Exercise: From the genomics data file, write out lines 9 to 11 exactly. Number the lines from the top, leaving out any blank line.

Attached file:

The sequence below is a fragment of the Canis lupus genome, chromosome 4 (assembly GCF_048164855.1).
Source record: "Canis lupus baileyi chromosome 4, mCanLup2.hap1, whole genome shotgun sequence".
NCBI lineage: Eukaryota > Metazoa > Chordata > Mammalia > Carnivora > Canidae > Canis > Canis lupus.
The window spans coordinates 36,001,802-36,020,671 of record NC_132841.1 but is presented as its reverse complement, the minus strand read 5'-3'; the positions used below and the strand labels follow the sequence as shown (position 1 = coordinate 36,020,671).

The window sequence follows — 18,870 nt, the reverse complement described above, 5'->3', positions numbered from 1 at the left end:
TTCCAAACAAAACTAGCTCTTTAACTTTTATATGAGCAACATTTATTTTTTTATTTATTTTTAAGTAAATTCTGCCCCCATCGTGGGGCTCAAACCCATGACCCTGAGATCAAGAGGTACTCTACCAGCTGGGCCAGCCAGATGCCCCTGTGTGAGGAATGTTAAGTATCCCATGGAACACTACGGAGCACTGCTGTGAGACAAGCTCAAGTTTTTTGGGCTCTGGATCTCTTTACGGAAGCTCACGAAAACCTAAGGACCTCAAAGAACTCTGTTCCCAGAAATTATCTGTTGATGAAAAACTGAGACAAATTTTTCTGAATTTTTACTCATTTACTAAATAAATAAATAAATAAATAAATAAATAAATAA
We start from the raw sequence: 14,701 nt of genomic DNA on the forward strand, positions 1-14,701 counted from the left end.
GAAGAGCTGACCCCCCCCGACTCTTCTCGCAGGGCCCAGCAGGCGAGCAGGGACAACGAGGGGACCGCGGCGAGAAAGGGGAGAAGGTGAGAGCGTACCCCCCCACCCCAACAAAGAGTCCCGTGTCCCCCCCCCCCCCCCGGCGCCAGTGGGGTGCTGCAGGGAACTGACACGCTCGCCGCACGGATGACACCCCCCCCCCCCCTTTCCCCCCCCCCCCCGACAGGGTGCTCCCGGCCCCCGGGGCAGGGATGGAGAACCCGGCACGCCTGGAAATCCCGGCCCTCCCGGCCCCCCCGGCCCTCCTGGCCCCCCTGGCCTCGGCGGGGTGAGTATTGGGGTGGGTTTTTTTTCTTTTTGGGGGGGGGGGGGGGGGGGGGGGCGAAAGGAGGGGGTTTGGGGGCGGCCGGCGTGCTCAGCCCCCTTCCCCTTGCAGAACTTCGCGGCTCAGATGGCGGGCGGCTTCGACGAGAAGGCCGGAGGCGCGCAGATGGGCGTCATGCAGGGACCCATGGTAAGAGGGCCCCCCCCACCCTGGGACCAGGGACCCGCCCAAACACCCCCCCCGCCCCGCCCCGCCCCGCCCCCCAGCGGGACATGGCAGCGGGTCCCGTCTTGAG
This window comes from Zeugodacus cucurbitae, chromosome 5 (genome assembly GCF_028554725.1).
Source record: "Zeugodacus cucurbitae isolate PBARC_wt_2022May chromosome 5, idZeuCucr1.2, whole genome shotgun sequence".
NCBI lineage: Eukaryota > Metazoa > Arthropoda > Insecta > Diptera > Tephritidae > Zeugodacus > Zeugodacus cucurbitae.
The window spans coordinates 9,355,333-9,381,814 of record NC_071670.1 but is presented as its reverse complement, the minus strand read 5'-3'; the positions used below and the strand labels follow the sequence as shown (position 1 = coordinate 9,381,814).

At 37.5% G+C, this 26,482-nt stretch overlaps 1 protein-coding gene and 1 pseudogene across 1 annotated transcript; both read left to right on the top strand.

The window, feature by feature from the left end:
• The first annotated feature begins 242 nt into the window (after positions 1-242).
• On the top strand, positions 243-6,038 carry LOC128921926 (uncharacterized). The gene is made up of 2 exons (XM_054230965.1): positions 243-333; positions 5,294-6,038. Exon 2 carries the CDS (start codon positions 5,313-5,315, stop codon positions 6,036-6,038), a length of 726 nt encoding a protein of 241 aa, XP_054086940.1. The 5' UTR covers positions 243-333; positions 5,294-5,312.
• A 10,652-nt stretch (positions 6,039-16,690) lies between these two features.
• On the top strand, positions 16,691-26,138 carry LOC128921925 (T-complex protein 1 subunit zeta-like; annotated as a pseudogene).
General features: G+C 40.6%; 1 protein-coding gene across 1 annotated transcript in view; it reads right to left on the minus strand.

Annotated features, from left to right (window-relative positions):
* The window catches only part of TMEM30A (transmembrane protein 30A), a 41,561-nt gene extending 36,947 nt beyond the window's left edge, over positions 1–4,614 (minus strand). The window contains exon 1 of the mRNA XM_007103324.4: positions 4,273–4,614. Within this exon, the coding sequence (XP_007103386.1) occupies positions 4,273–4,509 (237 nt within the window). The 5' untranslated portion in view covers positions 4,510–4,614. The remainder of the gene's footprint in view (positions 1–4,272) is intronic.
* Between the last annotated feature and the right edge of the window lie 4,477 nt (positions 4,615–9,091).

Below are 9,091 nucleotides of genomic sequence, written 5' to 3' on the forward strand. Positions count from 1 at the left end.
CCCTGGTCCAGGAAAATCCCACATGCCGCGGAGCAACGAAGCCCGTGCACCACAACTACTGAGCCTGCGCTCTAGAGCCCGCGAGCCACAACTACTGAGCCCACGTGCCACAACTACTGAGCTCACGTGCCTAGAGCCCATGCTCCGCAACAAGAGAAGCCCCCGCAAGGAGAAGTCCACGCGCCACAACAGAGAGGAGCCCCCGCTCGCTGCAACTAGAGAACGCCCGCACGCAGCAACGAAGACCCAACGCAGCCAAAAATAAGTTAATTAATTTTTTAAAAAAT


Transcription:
This window comes from Zeugodacus cucurbitae, chromosome 5 (genome assembly GCF_028554725.1).
Source record: "Zeugodacus cucurbitae isolate PBARC_wt_2022May chromosome 5, idZeuCucr1.2, whole genome shotgun sequence".
NCBI lineage: Eukaryota > Metazoa > Arthropoda > Insecta > Diptera > Tephritidae > Zeugodacus > Zeugodacus cucurbitae.